A better head-to-head record against Clermont meant Munster knew that a home win over Wasps would be enough to top Pool 5.

The visitors were still in the mix victory for the London side would have meant they finished top of the pile.

However, they could only manage a single penalty as Munster sealed the deal on a 19-3 scoreline.

How they fared

And the rest is history. Declan Kidney’s side beat Gloucester 16-3 at Kingsholm before another away win over Saracens in the Ricoh Arena, 18-16.

They returned to the Millennium Stadium to claim their second Heineken Cup title with a 16-13 win over Toulouse.


Keith Earls gets tackled by James Downey and Shane Geraghty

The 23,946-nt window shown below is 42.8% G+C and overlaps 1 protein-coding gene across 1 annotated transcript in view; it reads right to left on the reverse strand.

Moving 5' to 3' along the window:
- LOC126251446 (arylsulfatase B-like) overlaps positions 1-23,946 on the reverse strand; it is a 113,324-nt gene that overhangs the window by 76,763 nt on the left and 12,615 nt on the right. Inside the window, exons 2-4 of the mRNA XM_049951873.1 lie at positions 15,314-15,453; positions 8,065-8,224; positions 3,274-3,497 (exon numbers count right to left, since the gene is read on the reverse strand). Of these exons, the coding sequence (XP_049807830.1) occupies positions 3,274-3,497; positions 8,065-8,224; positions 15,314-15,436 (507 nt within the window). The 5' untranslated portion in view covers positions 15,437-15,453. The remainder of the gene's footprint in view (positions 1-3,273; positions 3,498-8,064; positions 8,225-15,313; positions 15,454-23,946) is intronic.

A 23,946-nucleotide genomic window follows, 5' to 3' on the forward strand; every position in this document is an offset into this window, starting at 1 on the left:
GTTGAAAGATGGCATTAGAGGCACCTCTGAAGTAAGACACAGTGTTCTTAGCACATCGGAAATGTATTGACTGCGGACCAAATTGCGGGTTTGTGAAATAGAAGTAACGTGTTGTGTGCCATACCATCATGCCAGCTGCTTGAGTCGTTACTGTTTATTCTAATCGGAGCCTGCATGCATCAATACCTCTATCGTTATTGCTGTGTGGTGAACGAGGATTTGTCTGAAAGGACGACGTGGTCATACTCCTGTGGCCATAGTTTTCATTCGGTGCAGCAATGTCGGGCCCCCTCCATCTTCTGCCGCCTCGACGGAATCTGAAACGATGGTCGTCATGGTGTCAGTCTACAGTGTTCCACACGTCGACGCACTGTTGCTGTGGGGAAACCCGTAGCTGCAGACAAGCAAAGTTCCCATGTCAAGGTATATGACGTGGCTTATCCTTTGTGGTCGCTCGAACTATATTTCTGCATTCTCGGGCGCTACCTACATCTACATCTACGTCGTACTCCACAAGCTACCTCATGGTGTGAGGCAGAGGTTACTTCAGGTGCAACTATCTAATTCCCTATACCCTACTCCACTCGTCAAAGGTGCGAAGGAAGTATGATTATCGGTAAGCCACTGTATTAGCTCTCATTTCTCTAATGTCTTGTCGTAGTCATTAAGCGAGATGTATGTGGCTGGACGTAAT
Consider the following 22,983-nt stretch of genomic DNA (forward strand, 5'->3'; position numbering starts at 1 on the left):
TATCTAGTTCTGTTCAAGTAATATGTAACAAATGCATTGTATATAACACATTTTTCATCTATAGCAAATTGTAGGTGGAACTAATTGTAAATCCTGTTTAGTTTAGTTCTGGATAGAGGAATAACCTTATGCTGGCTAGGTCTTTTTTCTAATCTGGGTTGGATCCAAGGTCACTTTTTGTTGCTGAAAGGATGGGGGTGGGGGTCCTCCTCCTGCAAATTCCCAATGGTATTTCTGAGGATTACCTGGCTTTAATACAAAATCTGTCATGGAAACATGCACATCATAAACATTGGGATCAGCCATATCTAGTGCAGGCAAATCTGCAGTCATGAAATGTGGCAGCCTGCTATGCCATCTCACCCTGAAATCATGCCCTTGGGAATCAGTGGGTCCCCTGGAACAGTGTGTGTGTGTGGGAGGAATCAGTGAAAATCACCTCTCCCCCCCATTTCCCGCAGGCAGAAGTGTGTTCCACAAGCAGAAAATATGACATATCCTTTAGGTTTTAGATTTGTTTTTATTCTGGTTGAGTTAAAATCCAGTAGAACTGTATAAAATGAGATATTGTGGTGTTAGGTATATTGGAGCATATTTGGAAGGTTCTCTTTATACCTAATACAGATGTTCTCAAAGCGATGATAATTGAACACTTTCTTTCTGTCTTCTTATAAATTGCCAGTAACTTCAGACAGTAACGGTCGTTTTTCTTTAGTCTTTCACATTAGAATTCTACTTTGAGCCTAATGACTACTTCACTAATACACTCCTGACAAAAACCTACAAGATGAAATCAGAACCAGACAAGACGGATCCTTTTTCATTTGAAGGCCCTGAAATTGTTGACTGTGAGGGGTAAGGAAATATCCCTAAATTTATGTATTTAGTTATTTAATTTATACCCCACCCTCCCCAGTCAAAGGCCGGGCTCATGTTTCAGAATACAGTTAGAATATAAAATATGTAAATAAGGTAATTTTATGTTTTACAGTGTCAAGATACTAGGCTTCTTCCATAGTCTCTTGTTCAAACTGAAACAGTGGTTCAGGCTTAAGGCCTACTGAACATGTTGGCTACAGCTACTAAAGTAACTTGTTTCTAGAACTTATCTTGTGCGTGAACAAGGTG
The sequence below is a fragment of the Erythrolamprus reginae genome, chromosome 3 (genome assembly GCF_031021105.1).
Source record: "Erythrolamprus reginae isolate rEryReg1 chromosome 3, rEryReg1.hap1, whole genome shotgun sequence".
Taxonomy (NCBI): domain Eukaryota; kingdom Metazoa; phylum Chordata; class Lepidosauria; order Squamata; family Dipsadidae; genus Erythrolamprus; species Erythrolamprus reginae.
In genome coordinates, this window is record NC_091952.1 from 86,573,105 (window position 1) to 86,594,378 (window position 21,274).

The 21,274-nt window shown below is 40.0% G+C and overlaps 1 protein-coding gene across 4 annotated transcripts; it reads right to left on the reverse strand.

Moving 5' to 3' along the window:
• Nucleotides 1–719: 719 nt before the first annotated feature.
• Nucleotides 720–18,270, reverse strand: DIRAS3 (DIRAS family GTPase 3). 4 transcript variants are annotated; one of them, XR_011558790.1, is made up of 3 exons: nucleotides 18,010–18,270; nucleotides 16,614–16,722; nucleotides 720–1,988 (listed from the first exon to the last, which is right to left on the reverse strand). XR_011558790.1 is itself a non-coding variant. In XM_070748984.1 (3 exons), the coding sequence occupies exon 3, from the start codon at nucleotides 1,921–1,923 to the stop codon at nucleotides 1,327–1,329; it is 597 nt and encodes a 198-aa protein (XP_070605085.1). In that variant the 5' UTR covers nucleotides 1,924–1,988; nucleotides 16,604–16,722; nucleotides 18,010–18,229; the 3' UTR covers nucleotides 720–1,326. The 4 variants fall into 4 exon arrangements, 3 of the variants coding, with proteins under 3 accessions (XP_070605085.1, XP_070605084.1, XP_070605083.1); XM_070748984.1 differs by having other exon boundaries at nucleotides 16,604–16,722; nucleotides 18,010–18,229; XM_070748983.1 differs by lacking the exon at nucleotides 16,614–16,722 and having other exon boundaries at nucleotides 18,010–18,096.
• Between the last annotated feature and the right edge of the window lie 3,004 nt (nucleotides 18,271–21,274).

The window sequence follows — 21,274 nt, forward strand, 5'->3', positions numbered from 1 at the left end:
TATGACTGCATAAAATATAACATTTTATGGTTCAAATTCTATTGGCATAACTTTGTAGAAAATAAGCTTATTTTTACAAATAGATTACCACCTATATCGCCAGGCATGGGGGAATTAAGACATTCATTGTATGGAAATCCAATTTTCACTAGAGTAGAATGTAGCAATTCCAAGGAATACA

Northampton Saints arrived at Thomond looking for a win that would have seen them leap-frog Munster at the summit of Pool 1 but four penalties from O’Gara saw the two-time winners over the line.

How they fared

As top and bottom seeds the sides faced off in the quarter-finals, Munster won again before losing to Biarritz 18-7 in the semi-final.


Simon Zebo runs in for a bonus-point try

Once again Munster produced the goods on the final day as a Simon Zebo hat-trick helped them to a 29-6 win over Racing at Thomond.

That sent them into the knock-out stages as one of the best second-placed teams – an outcome confirmed by Leicester’s win later in the day against Toulouse.

The result simultaneously pushed Leinster down into the Amlin Cup, which they went on to win.

How they fared

Clermont proved too high a hurdle in Stade de la Mosson as Munster fell to a 16-10 loss.